Key moments as Putin delivers first annual press conference since Ukraine war began

'No peace in Ukraine' until Russia achieves its goals, says President Vladimir Putin as he gives rare details into Moscow's invasion

By Daniel Boal, ITV News Multimedia Producer

Russian President Vladimir Putin has promised that there will be "no peace in Ukraine" until his goals are achieved.

In his first annual press conference since Russia's invasion of Ukraine, Putin answered some unexpected questions from journalists about deep fakes, sports, how much he likes eggs and his bid to complete his "special military operation".

Providing rare details into Moscow's invasion of Ukraine, Putin dismissed the need to mobilise a second wave of reservists to fight - a move that proved unpopular in the past.

He said there are some 617,000 Russian soldiers currently there, including around 244,000 conscripts who were called up to fight alongside professional Russian military forces.

The Russian president, who has held power for nearly 24 years and announced recently he is running for re-election, is expected to speak for hours in front of a crowd.

It is the first time the Russian president will face questions from Western journalists since the war began - though the broadcast remains heavily choreographed and more about spectacle than scrutiny.

'Civil war': Putin describes Russians and Ukrainians as 'one people'

The press conference opened with questions about the conflict in Ukraine and highlighted concerns some Russians have about fears of another wave of mobilisation.

In September 2022, Putin ordered a partial military call-up as he tried to boost his forces in Ukraine, sparking protests.

“There is no need,” for mobilisation now, Putin said, because 1,500 men are being recruited into the Russian army every day across the country.

He said, as of Wednesday evening, a total of 486,000 soldiers have signed a contract with the Russian military.

Putin reiterated that Moscow’s goals in Ukraine - “de-Nazification, de-militarisation and a neutral status” - remain unchanged.

"The Russians and the Ukrainians are one people, essentially, and what we are witnessing now is a great tragedy resembling a civil war between brothers on opposing sides.

"And it is not even their fault, the entire southeast of Ukraine has always been pro-Russian," Mr Putin claimed, without providing any evidence.

Putin: Israeli strikes in Gaza a 'catastrophe'

Israel's offensive on Gaza has been running since Hamas's October 7 attack. Credit: AP

Putin was also quizzed by a reporter on the status of the United Nations and if the global body had lost its function after votes for a ceasefire in Gaza were quashed.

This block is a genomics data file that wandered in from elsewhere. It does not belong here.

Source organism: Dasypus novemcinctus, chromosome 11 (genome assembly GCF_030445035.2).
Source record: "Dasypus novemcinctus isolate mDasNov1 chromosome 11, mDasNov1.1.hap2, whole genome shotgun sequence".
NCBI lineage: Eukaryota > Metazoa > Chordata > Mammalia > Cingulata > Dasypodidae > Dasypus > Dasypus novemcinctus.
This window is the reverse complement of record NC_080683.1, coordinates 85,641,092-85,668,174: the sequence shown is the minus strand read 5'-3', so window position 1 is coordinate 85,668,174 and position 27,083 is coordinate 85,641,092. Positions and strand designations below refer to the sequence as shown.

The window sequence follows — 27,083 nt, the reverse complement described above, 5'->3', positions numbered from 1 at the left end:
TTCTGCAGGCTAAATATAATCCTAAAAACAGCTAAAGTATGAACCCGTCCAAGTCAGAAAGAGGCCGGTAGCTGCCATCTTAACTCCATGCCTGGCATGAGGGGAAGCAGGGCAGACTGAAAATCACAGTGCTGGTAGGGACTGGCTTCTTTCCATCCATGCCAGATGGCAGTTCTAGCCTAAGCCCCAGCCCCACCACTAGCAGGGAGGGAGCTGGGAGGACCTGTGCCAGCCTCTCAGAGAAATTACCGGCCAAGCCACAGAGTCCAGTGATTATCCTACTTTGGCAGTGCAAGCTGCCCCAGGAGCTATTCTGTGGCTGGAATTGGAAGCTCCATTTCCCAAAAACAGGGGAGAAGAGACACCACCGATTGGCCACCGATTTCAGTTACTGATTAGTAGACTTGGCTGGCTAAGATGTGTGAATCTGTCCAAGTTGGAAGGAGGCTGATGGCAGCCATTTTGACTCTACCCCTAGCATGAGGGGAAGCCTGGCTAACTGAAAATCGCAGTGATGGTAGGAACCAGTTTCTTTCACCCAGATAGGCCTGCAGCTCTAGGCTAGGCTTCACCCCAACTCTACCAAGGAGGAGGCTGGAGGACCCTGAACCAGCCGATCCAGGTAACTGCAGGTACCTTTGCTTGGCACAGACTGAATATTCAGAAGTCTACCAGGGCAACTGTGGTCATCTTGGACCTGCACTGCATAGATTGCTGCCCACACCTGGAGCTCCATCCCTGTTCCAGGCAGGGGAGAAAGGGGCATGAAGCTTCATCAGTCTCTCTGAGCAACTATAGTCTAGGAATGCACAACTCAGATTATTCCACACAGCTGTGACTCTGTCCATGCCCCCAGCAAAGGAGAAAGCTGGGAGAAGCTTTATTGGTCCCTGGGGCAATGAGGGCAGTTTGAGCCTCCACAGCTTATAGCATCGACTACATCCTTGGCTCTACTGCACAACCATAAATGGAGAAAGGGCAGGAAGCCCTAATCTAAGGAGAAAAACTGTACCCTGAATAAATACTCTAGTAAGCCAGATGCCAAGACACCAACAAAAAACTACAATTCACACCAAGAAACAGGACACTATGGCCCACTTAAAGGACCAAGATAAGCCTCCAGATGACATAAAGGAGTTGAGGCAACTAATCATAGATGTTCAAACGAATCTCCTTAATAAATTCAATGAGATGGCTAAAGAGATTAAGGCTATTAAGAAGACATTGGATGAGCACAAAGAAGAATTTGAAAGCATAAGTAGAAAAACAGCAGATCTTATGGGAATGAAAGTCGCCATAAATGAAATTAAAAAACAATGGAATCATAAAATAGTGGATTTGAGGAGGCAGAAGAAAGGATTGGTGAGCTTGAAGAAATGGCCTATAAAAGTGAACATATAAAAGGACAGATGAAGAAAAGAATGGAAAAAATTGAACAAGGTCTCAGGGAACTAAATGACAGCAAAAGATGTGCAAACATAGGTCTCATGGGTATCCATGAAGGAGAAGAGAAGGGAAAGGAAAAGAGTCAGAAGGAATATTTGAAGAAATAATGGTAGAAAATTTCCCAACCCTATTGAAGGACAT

He starting by paying tribute to the Turkish President Recep Tayyip Erdoğan, who he claims has played a major role in leading efforts to stop Israeli strikes.

"Everything that is happening is a catastrophe," Putin says.

When drawn on comparisons between Israeli strikes and his "special military operation" he said that "nothing like that is happening in Ukraine".

Russian citizens given chance to call in

This year, ordinary citizens had the chance to phone in questions along with those asked by journalists, and Russians reportedly submitted two million queries to Putin. 

One resident asked him why the price of eggs has inflated so much, claiming that a dozen eggs has increased to 220 rubles.

"Please take mercy on retired people, we do not have millions in pensions," she said.

Putin stated that the industry was fine, and that increases in salaries had pushed up demand, a demand that had not been matched by production.

He also added that he is "very happy to eat them, sunny side up. I could eat a dozen of them for breakfast."

'Do you have a lot of twins?': Putin asked questions by deep fake AI double

Putin faced an AI generated double of himself during the broadcast.

As well as Western journalists and civilians, Putin was asked two questions by an AI generated double.

The video broadcast firstly asked the Russian president if he "has a lot of twins" and then what his was his "attitude to dangers with artificial intelligence?"

Putin replied: "You can talk like me and use my voice, but I figured only one person can speak like myself and use my voice, and this is going to be me."

More focused on AI, he dubbed the generated video as his "first twin" and that "unless we can prevent it, we should head and lead the process".

He added: "No one knows, however, where we shall end up."

'When will the real Russia be the same as the one on TV?'

Although the news conference is heavily choreographed, some questions - which Putin didn’t answer - appeared to slip through the net, appearing on screens around the hall.

“Mr. President, when will the real Russia be the same as the one on TV?” one text message said, apparently referring to the Kremlin's control over the media that portrays Putin in a positive light, glosses over the country's problems and highlights its achievements.

Another read: “I’d like to know, when will our president pay attention to his own country? We’ve got no education, no healthcare. The abyss lies ahead.”

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